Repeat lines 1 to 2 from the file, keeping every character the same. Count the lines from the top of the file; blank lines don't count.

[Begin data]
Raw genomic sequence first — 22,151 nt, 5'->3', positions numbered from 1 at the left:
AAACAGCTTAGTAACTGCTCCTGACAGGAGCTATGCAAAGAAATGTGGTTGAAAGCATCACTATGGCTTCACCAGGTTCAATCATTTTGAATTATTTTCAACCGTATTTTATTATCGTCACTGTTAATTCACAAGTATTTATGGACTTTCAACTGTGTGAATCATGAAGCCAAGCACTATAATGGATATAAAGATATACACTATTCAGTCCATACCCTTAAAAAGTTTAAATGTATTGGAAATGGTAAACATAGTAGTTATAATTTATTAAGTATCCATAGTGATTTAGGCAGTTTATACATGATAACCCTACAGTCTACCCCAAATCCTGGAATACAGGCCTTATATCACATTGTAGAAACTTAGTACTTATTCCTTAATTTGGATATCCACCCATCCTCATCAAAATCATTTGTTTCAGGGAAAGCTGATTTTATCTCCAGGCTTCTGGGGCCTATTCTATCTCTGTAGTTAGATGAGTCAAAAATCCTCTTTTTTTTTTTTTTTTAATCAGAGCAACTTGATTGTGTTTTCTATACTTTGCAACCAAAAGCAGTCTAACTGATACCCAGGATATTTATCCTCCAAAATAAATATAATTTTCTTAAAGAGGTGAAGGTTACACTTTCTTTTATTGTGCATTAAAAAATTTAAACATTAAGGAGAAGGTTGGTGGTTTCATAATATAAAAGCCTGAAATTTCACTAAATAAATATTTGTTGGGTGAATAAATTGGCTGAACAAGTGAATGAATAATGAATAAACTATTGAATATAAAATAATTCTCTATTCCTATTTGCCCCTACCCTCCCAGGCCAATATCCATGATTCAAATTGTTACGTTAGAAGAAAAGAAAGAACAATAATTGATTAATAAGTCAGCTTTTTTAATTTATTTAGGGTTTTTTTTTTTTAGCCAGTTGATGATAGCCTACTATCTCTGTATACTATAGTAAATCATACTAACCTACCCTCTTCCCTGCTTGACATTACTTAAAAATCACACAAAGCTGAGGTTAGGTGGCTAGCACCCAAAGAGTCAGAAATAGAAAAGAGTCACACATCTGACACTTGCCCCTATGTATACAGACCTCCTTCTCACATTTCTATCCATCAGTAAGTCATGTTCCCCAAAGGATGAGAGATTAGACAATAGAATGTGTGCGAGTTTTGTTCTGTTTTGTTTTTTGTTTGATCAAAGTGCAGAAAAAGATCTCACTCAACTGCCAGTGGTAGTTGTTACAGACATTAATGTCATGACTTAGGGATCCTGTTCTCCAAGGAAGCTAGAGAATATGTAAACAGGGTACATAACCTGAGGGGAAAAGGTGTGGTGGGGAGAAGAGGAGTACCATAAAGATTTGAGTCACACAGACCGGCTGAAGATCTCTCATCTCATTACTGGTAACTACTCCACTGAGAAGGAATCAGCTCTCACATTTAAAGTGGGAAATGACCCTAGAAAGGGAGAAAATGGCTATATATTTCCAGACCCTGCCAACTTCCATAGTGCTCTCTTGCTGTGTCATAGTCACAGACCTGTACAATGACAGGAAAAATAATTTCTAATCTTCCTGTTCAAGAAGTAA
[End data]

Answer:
Raw genomic sequence first — 22,151 nt, 5'->3', positions numbered from 1 at the left:
AAACAGCTTAGTAACTGCTCCTGACAGGAGCTATGCAAAGAAATGTGGTTGAAAGCATCACTATGGCTTCACCAGGTTCAATCATTTTGAATTATTTTCAACCGTATTTTATTATCGTCACTGTTAATTCACAAGTATTTATGGACTTTCAACTGTGTGAATCATGAAGCCAAGCACTATAATGGATATAAAGATATACACTATTCAGTCCATACCCTTAAAAAGTTTAAATGTATTGGAAATGGTAAACATAGTAGTTATAATTTATTAAGTATCCATAGTGATTTAGGCAGTTTATACATGATAACCCTACAGTCTACCCCAAATCCTGGAATACAGGCCTTATATCACATTGTAGAAACTTAGTACTTATTCCTTAATTTGGATATCCACCCATCCTCATCAAAATCATTTGTTTCAGGGAAAGCTGATTTTATCTCCAGGCTTCTGGGGCCTATTCTATCTCTGTAGTTAGATGAGTCAAAAATCCTCTTTTTTTTTTTTTTTTAATCAGAGCAACTTGATTGTGTTTTCTATACTTTGCAACCAAAAGCAGTCTAACTGATACCCAGGATATTTATCCTCCAAAATAAATATAATTTTCTTAAAGAGGTGAAGGTTACACTTTCTTTTATTGTGCATTAAAAAATTTAAACATTAAGGAGAAGGTTGGTGGTTTCATAATATAAAAGCCTGAAATTTCACTAAATAAATATTTGTTGGGTGAATAAATTGGCTGAACAAGTGAATGAATAATGAATAAACTATTGAATATAAAATAATTCTCTATTCCTATTTGCCCCTACCCTCCCAGGCCAATATCCATGATTCAAATTGTTACGTTAGAAGAAAAGAAAGAACAATAATTGATTAATAAGTCAGCTTTTTTAATTTATTTAGGGTTTTTTTTTTTTAGCCAGTTGATGATAGCCTACTATCTCTGTATACTATAGTAAATCATACTAACCTACCCTCTTCCCTGCTTGACATTACTTAAAAATCACACAAAGCTGAGGTTAGGTGGCTAGCACCCAAAGAGTCAGAAATAGAAAAGAGTCACACATCTGACACTTGCCCCTATGTATACAGACCTCCTTCTCACATTTCTATCCATCAGTAAGTCATGTTCCCCAAAGGATGAGAGATTAGACAATAGAATGTGTGCGAGTTTTGTTCTGTTTTGTTTTTTGTTTGATCAAAGTGCAGAAAAAGATCTCACTCAACTGCCAGTGGTAGTTGTTACAGACATTAATGTCATGACTTAGGGATCCTGTTCTCCAAGGAAGCTAGAGAATATGTAAACAGGGTACATAACCTGAGGGGAAAAGGTGTGGTGGGGAGAAGAGGAGTACCATAAAGATTTGAGTCACACAGACCGGCTGAAGATCTCTCATCTCATTACTGGTAACTACTCCACTGAGAAGGAATCAGCTCTCACATTTAAAGTGGGAAATGACCCTAGAAAGGGAGAAAATGGCTATATATTTCCAGACCCTGCCAACTTCCATAGTGCTCTCTTGCTGTGTCATAGTCACAGACCTGTACAATGACAGGAAAAATAATTTCTAATCTTCCTGTTCAAGAAGTAA